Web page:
Cameroon will receive 5,752,000 extra doses of Covid-19 vaccines, after the 200,000 doses of Sinopharm vaccine donated by China, Minister of Public Health (Minsanté) Manaouda Malachie announced Wednesday, April 14, 2021. The first batches of the vaccines financed by the COVAX scheme, which aims to ensure developing countries get access to COVID-19 vaccines, will arrive this month. "Our country will receive 1,752,000 doses of AstraZeneca vaccine before the end of May 2021. The first batch of 391,200 doses is scheduled to arrive on April 17, 2021," the Minsanté said.
Cameroon had previously suspended the use of the Swedish-British vaccine as a precautionary measure because of its potential side effects.
However, the country resumed the supply process on the recommendation of the Scientific Council for Public Health Emergencies (SCPHE) and the National Immunization Technical Advisory Group (NITAG).
"Like any medication, the vaccine can cause side effects like fever, asthenia, headaches, dizziness, or redness at the injection site with some people. But those cases are rare. Those effects usually fade away within few days," said Dr. Brice Edzoa, coordinator of the Expanded Program on Immunization (EPI) for the Central Region. According to the Minsanté, thanks to the COVAX facility, Cameroon will receive sufficient doses of vaccine to cover up to 20% of its population considered at risk.
Johnson & Johnson
Besides the COVAX initiative, several other opportunities have been explored for vaccine procurement. These include bilateral agreements with partner countries that manufacture vaccines and sub-regional and regional initiatives, we learn. "An order for 4,000,000 doses of Johnson & Johnson vaccine was concluded on April 7, 2021, between the government and the African Union via CDC Africa," said Manaouda Malachie.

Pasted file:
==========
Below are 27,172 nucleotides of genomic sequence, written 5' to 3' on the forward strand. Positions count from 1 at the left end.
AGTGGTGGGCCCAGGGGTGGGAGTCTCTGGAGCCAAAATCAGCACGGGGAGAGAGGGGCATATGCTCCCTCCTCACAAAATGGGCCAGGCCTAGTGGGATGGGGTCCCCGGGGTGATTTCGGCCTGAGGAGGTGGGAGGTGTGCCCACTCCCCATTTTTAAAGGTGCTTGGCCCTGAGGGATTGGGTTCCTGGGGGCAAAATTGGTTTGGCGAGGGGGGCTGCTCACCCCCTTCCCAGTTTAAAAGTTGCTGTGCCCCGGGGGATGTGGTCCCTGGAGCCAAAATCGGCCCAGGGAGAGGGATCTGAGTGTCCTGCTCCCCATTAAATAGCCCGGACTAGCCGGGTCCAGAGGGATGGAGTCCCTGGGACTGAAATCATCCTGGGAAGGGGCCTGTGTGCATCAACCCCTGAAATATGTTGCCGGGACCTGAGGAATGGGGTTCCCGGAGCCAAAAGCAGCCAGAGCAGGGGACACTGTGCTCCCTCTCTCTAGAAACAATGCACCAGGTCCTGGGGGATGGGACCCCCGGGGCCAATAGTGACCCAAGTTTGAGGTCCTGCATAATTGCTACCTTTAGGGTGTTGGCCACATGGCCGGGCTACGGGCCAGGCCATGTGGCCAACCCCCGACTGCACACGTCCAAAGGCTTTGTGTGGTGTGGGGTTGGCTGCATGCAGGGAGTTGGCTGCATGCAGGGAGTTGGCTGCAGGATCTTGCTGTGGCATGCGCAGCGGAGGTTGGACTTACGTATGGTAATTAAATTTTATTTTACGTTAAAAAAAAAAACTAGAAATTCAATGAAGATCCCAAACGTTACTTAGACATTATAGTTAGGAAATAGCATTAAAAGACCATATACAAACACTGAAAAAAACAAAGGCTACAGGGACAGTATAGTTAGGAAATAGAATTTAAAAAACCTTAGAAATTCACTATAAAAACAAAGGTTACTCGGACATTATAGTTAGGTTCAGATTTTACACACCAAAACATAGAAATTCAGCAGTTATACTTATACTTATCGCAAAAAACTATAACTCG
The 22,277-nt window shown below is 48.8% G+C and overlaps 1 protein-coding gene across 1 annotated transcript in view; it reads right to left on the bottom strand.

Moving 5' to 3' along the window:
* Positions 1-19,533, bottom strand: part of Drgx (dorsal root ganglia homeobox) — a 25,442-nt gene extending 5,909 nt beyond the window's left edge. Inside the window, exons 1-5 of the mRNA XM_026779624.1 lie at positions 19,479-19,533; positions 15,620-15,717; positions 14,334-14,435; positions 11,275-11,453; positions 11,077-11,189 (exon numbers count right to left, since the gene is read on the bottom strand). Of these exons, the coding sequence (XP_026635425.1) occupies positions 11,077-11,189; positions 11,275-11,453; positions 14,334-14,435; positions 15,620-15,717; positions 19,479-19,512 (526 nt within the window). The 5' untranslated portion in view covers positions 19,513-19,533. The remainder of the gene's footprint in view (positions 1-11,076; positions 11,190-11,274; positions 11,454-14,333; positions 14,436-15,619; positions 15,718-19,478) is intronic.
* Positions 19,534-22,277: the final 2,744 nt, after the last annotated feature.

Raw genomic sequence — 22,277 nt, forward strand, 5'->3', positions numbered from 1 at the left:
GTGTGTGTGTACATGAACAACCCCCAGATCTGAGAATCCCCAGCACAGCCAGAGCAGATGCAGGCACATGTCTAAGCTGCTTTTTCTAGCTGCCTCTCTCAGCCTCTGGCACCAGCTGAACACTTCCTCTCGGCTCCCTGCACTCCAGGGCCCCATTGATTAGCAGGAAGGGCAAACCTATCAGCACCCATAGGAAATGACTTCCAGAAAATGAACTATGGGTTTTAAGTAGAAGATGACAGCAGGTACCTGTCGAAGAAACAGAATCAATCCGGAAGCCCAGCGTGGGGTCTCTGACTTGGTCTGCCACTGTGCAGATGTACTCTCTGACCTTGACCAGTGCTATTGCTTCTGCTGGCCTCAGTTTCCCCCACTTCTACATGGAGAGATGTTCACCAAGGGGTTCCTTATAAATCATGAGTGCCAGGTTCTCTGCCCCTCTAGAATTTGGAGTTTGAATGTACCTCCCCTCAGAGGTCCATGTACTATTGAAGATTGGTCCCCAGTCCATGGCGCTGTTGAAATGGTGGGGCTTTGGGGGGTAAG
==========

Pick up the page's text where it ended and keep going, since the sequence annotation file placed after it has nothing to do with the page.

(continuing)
Cameroon launched its Covid-19 vaccination campaign on April 12 with doses of the Chinese vaccine Sinopharm. The country expects to accelerate the campaign with the AstraZeneca doses scheduled to arrive on Saturday, as the country is about to reach the milestone of 1,000 coronavirus-related deaths.
According to the National Deployment and Immunization Plan, the priority targets are health personnel, including administrative and support staff, as well as community health workers (CHWs). They also include people over 50, those with comorbidities, and security forces.
According to the Minsanté, the vaccines will be inoculated voluntarily. "This first phase aims to reduce the pressure of this pandemic on the health system by protecting health workers, stopping the severe forms of the virus, and reducing the number of deaths to limit the excessive solicitation of the health service," explained the Minsanté.
For the government, vaccination appears to be the best solution to control the pandemic, or even end it, as the country is experiencing a surge of infections since December 2020.
Officially, Cameroon has recorded 61,731 confirmed cases since the outbreak began on March 6, 2020. "Vaccines are widely considered to be the most essential and consistent response to preserve the lives of the population. This is why, awhile back, the government took the necessary steps to obtain vaccines and allowed access to Cameroonians who wish to benefit from it," the Minister of Communication (Mincom) Rene Emmanuel Sadi said.
The official was speaking on April 14 in Yaoundé, during a joint press conference with his peer of the Ministry of Public Health. According to Mincom, the decision to vaccinate the population against this disease is based on "the assurances of the national scientific community concerning the reliability of these vaccines."
Several health specialists agree, however, that being vaccinated does not protect against infection, because the vaccine simply helps strengthen the immune system and prevents the development of severe forms of the disease. They, therefore, recommend further implementation of the strict safety measures enacted to fight the pandemic.
Patricia Ngo Ngouem